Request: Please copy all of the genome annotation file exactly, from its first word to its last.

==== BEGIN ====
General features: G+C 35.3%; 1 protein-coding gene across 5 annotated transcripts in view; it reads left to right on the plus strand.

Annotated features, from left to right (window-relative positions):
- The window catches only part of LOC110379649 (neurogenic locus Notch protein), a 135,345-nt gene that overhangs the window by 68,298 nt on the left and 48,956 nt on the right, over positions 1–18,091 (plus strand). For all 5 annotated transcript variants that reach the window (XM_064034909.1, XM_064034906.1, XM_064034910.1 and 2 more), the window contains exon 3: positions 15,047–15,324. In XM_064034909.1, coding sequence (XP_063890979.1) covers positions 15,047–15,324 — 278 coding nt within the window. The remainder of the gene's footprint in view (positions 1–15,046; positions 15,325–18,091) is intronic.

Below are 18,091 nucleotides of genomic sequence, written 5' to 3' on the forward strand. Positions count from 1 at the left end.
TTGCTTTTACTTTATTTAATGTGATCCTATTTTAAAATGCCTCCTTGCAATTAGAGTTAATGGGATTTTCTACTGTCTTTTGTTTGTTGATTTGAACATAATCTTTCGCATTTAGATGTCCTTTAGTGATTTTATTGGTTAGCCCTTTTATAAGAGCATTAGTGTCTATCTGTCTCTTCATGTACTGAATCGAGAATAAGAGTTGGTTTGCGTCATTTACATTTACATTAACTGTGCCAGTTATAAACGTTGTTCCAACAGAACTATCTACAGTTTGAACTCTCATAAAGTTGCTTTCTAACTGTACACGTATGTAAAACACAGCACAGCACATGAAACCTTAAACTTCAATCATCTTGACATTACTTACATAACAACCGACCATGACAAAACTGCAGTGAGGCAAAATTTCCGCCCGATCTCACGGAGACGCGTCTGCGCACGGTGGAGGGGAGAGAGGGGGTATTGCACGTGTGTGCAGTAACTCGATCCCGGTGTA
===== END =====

General features: G+C 35.3%; 1 protein-coding gene across 5 annotated transcripts in view; it reads left to right on the plus strand.

Annotated features, from left to right (window-relative positions):
- The window catches only part of LOC110379649 (neurogenic locus Notch protein), a 135,345-nt gene that overhangs the window by 68,298 nt on the left and 48,956 nt on the right, over positions 1–18,091 (plus strand). For all 5 annotated transcript variants that reach the window (XM_064034909.1, XM_064034906.1, XM_064034910.1 and 2 more), the window contains exon 3: positions 15,047–15,324. In XM_064034909.1, coding sequence (XP_063890979.1) covers positions 15,047–15,324 — 278 coding nt within the window. The remainder of the gene's footprint in view (positions 1–15,046; positions 15,325–18,091) is intronic.

Below are 18,091 nucleotides of genomic sequence, written 5' to 3' on the forward strand. Positions count from 1 at the left end.
TTGCTTTTACTTTATTTAATGTGATCCTATTTTAAAATGCCTCCTTGCAATTAGAGTTAATGGGATTTTCTACTGTCTTTTGTTTGTTGATTTGAACATAATCTTTCGCATTTAGATGTCCTTTAGTGATTTTATTGGTTAGCCCTTTTATAAGAGCATTAGTGTCTATCTGTCTCTTCATGTACTGAATCGAGAATAAGAGTTGGTTTGCGTCATTTACATTTACATTAACTGTGCCAGTTATAAACGTTGTTCCAACAGAACTATCTACAGTTTGAACTCTCATAAAGTTGCTTTCTAACTGTACACGTATGTAAAACACAGCACAGCACATGAAACCTTAAACTTCAATCATCTTGACATTACTTACATAACAACCGACCATGACAAAACTGCAGTGAGGCAAAATTTCCGCCCGATCTCACGGAGACGCGTCTGCGCACGGTGGAGGGGAGAGAGGGGGTATTGCACGTGTGTGCAGTAACTCGATCCCGGTGTA